Microvascular Free Transfer of A Retroauricular Skin Flap

Microvascular Free Transfer of A Retroauricular Skin Flap



Retroauricular skin, located at the back of the ear, provides a good color match for facial cover. A free skin flap based on the retroauricular vessels can be designed in this area (1).


The retroauricular artery usually arises from the external carotid artery (in 93% of cases) and runs relatively deep,
passing through the parotid gland. It emerges in front of the anterior surface of the mastoid process behind the auricle. Because this artery lies 3 cm beneath the skin near the mastoid process, one might anticipate problems when preparing it for transfer. Inasmuch as the external diameter of this artery near the mastoid process is about 1.2 mm, however, we found that preparation was not difficult. Furthermore, the retroauricular artery rises upward abruptly at the mastoid process to a position 1 cm below the skin surface in the central portion of the posterior aspect of the auricle. It is therefore possible to expose this artery through careful dissection. It should be kept in mind that in 7% of cases, the retroauricular artery also arises from the occipital artery (Fig. 63.1A) (2, 3).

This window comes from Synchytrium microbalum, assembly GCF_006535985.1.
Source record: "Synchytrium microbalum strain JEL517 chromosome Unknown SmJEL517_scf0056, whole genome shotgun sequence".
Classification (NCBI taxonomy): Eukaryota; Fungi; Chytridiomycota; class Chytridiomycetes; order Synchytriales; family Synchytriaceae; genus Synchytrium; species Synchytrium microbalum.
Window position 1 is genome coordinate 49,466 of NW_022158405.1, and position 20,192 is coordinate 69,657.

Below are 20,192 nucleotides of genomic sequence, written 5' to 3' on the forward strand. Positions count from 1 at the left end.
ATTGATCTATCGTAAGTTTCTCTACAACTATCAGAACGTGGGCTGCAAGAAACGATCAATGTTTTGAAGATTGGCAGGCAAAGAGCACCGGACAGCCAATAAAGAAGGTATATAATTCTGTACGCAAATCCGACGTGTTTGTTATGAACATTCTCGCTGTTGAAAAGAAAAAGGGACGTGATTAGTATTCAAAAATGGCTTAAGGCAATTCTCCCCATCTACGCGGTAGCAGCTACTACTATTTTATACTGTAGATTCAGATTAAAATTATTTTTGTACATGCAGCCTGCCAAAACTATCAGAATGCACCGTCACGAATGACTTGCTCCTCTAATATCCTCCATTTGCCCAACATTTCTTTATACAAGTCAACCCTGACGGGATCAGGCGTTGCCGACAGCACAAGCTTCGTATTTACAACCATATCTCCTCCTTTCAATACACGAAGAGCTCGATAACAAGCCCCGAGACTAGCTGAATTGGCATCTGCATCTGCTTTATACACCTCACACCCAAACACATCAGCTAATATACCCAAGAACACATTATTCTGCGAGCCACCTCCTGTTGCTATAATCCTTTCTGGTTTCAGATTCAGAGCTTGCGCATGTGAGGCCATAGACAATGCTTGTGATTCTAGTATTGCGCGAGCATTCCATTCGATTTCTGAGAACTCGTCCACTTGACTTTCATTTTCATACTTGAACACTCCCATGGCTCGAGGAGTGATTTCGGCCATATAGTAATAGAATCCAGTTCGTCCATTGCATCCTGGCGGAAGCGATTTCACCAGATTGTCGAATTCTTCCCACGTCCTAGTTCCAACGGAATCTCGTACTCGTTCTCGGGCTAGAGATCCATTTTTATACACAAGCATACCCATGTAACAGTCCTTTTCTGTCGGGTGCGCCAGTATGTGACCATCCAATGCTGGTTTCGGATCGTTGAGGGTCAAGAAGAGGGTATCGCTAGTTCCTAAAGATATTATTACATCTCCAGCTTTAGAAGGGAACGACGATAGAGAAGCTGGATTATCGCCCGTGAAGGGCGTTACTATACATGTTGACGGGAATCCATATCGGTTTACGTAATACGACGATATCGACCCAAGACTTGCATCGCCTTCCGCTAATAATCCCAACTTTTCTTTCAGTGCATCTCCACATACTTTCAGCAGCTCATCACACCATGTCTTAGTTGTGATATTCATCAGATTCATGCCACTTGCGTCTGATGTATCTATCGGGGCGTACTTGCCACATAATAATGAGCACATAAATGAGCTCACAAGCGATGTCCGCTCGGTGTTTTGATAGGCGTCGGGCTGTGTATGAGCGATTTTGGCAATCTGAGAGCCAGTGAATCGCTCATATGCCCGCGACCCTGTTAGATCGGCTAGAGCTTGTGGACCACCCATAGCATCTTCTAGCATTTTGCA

The retroauricular artery distributes some branches behind the auricle and supplies the flap area. The artery runs lateral and slightly posterior to the facial nerve trunk. Thus, with care, injury to this nerve during preparation of the flap can be avoided.

The relationship of the artery to the greater auricular nerve is not uniform. The retroauricular vein does not always accompany the artery. It courses in a more superficial zone, usually 1.5 cm below the skin surface of the mastoid region and 0.3 cm below the surface behind the auricle. The mean external diameter of the vein behind the auricle is 1.4 mm; it appears abruptly as it ascends above the auricle. The vein is situated in a posterosuperior position to the artery.

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Jun 26, 2016 | Posted by in General Surgery | Comments Off on Microvascular Free Transfer of A Retroauricular Skin Flap
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